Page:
The newly United States President, Donald Trump, has made an executive order to temporarily block entry by citizens of seven Muslim-majority countries. The executive order Trump has issued is titled “Protecting the Nation From Foreign Terrorist Entry Into the United States”. This directive has sent confusion onto citizens from the banned countries as well as within the U.S. This executive order has broad immigration consequences for Canada and the world.
The seven Muslim-majority countries: Iranian, Iraqi, Libyan, Somali, Sudanese, Syrian and Yemeni citizens are being significantly affected by denied entry into the United States for the 90-day duration of the executive order. Although April 27th is the end date for the travel ban, Homeland Security Chief John Kelly has rumored that some countries might remain banned indefinitely.
Refugees: All refugee admissions into the United States has a 120-day hold that will end on May 27th. Officials in the United States can still grant waivers in dire case of “undue hardship”. Commissioner of the U.S. Customs and Border Protection agency, Kevin McAleenan, said that 872 refugees would be granted waivers under “undue hardship” and arrive this week. The travel ban executive order has also intended to cut the number of refugees allowed in the U.S. by half. The estimated number of refugees this year was 110,000 but America now wants to only take 50,000.
Other countries: Homeland security, the State Department, and the National Intelligence Director have been ordered to create a new vetting system for new arrivals. They have been told to make a list of countries that “do not provide the information they want and bar citizens from those countries if the information isn’t provided within 60 days.” Countries such as Canada will be expecting a very large volume of visa holders and refugees. Many countries are also being affected by the ban on foreign workers for tech companies keeping their needed talent to fill positions out of the U.S.
American Citizens: Immigrants from the seven countries can cross the U.S. border with their provided passports and proper documentation of citizenship.
Green Card holders: In the first days of the ban there were many people confused on whether citizens of the seven countries with a U.S. permanent residency card, known as a “green card”, would be allowed to enter or not. Many green card holders were held and detained at airports but after the public protests at many airports, the White House and Homeland Security changed their memo saying that permanent residents could enter the U.S.
Canadian citizens: There are more than 35,000 Canadians with dual citizenship with one of the seven countries banned. For example, the Federal Immigration Minister Ahmed Hussen is a former refugee from Somalia. Hussen is now a dual citizen of Canada. Despite the initial reports from U.S. Homeland Security and State Departments that dual citizenship holders would not be allowed to enter, Mr. Hussen sought assurance from Washington that dual holders would be able to travel. The Federal Government moved to clear up the confusion that surrounded a U.S. travel ban on citizens of seven predominantly Muslim countries by announcing that Canadian citizens and permanent residents with roots in those countries can still cross the border. Canadians and Canadian Permanent Residents who do face problems traveling into the United States have been told to call Canada’s emergency travel number, 613-996-8885.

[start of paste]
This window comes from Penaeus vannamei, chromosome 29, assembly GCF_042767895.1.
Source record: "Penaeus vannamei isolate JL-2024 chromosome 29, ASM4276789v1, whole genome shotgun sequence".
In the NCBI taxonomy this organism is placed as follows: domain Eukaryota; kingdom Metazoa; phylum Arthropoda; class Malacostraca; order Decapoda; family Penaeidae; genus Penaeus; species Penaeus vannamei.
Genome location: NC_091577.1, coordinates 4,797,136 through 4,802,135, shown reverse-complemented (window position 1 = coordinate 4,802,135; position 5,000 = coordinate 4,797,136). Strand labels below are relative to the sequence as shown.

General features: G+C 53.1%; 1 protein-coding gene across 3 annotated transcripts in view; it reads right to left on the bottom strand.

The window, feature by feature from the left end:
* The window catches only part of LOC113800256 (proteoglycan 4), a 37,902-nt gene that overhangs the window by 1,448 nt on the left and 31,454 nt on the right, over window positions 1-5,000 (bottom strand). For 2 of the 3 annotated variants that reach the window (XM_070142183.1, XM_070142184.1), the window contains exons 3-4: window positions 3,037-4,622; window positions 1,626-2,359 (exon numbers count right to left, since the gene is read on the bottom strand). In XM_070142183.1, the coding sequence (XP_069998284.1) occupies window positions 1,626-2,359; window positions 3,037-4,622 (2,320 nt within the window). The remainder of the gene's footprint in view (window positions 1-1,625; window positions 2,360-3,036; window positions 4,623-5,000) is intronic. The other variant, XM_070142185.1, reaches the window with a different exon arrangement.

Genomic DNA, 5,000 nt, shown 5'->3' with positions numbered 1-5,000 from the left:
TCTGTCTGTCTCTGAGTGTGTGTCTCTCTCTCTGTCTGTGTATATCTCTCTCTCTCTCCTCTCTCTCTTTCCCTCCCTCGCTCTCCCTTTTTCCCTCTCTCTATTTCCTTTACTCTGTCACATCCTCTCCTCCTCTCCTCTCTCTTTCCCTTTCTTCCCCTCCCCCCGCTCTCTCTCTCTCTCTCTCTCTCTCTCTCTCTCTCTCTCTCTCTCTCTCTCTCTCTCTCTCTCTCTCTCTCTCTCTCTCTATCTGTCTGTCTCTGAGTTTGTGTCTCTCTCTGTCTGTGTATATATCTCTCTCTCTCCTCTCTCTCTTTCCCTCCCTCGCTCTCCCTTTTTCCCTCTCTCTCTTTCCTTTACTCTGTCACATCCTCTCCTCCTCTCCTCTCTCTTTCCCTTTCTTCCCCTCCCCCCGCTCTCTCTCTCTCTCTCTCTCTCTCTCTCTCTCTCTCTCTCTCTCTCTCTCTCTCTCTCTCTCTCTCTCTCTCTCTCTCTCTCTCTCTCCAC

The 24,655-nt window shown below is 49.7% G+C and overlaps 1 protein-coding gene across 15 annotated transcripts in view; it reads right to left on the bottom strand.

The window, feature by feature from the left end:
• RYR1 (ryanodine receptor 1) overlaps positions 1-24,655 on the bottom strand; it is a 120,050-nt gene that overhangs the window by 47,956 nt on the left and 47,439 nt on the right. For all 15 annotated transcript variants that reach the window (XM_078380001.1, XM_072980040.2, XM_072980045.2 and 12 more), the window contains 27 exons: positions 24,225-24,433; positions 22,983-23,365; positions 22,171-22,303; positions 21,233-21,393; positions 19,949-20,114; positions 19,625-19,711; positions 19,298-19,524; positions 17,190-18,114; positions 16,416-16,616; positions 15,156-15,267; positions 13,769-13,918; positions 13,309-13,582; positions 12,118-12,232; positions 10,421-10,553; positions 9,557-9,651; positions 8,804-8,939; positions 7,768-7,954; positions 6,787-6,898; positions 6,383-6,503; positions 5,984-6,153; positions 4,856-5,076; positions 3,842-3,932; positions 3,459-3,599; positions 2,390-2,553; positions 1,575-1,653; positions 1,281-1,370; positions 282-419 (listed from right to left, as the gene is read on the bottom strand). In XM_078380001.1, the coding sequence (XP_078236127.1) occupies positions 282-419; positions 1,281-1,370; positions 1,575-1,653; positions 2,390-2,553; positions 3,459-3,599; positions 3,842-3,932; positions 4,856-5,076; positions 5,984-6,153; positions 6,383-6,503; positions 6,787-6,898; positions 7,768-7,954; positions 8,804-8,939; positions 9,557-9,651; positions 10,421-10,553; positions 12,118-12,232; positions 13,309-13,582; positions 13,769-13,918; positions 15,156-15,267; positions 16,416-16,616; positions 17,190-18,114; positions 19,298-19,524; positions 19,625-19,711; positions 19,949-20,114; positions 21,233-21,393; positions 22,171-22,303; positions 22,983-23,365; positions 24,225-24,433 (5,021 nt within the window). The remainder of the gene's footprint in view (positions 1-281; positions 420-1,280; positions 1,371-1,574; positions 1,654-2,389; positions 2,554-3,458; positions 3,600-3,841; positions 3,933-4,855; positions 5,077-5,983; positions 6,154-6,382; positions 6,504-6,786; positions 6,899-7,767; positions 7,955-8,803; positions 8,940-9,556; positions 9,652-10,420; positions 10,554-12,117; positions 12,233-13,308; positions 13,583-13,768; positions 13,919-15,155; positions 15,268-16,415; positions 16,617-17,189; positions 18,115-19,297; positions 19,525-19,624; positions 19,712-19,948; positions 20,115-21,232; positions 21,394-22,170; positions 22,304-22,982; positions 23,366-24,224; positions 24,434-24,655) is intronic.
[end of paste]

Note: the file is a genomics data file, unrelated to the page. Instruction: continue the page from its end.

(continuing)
Diplomats: The United States said that government officials with diplomatic credentials are not affected. However, Canadian federal rules prohibit diplomatic passport holders from using their passport for personal trips.
Refugee and immigration claims have complicated vetting processes in both Canada and the United States. Hiring an immigrant attorney or immigrant lawyer will better your chances of being accepted efficiently. Although Canada did offer to grant temporary resident visas to anyone stuck in Canada because of the United States ban, the Canadian government said that they will not take in any additional refugees this year or suspend a deal that prevents migrants who arrive from the United States from seeking asylum there. Although they may not be taking any more refugees, Canadian Immigration Offices still work hard to help people looking to immigrate to Canada achieve their goal The United States is one of the Safe Third Country Agreement which states if a refugee must ask for protection in the first safe country they arrive in. Legal experts are saying that the executive order issued by Mr. Trump has clearly violated the agreement.
The United States have been fighting back with the support of activist, immigration lawyers, and translators helping the stranded travelers. Many US immigration lawyers donated their time to spending endless hours at airports ready to defend the visa holders and refugees held in custody at the airport. Several Canadian mayors have also said that they would work with Ottawa to help welcome refugees and those who have been stranded by the U.S. travel ban. Many Canadian immigration lawyers have also been working with immigrants in America who seek a new country to build their life in.
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